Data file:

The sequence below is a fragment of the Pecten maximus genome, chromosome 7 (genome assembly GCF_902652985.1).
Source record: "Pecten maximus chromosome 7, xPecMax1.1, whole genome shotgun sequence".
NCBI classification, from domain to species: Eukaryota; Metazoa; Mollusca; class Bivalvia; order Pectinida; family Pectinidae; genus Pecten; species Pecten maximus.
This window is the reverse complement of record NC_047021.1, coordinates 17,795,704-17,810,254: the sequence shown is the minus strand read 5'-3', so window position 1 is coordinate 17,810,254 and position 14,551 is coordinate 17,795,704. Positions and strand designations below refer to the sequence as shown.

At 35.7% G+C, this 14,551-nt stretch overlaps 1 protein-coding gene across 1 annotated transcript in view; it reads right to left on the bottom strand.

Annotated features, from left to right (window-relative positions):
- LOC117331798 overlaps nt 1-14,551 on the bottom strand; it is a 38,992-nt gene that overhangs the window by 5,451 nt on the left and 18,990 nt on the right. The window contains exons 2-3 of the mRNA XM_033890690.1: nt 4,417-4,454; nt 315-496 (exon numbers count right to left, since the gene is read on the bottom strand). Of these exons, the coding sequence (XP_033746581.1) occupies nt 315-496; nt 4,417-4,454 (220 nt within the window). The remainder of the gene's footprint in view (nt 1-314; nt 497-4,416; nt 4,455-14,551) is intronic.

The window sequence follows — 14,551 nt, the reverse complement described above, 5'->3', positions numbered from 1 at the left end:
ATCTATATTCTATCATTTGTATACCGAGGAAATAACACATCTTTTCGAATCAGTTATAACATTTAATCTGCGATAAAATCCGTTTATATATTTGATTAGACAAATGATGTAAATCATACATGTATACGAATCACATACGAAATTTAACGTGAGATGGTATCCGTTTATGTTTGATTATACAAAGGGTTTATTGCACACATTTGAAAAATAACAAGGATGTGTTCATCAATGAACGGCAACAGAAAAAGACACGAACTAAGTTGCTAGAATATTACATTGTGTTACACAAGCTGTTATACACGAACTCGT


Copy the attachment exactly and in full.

The sequence below is a fragment of the Pecten maximus genome, chromosome 7 (genome assembly GCF_902652985.1).
Source record: "Pecten maximus chromosome 7, xPecMax1.1, whole genome shotgun sequence".
NCBI classification, from domain to species: Eukaryota; Metazoa; Mollusca; class Bivalvia; order Pectinida; family Pectinidae; genus Pecten; species Pecten maximus.
This window is the reverse complement of record NC_047021.1, coordinates 17,795,704-17,810,254: the sequence shown is the minus strand read 5'-3', so window position 1 is coordinate 17,810,254 and position 14,551 is coordinate 17,795,704. Positions and strand designations below refer to the sequence as shown.

At 35.7% G+C, this 14,551-nt stretch overlaps 1 protein-coding gene across 1 annotated transcript in view; it reads right to left on the bottom strand.

Annotated features, from left to right (window-relative positions):
- LOC117331798 overlaps nt 1-14,551 on the bottom strand; it is a 38,992-nt gene that overhangs the window by 5,451 nt on the left and 18,990 nt on the right. The window contains exons 2-3 of the mRNA XM_033890690.1: nt 4,417-4,454; nt 315-496 (exon numbers count right to left, since the gene is read on the bottom strand). Of these exons, the coding sequence (XP_033746581.1) occupies nt 315-496; nt 4,417-4,454 (220 nt within the window). The remainder of the gene's footprint in view (nt 1-314; nt 497-4,416; nt 4,455-14,551) is intronic.

The window sequence follows — 14,551 nt, the reverse complement described above, 5'->3', positions numbered from 1 at the left end:
ATCTATATTCTATCATTTGTATACCGAGGAAATAACACATCTTTTCGAATCAGTTATAACATTTAATCTGCGATAAAATCCGTTTATATATTTGATTAGACAAATGATGTAAATCATACATGTATACGAATCACATACGAAATTTAACGTGAGATGGTATCCGTTTATGTTTGATTATACAAAGGGTTTATTGCACACATTTGAAAAATAACAAGGATGTGTTCATCAATGAACGGCAACAGAAAAAGACACGAACTAAGTTGCTAGAATATTACATTGTGTTACACAAGCTGTTATACACGAACTCGT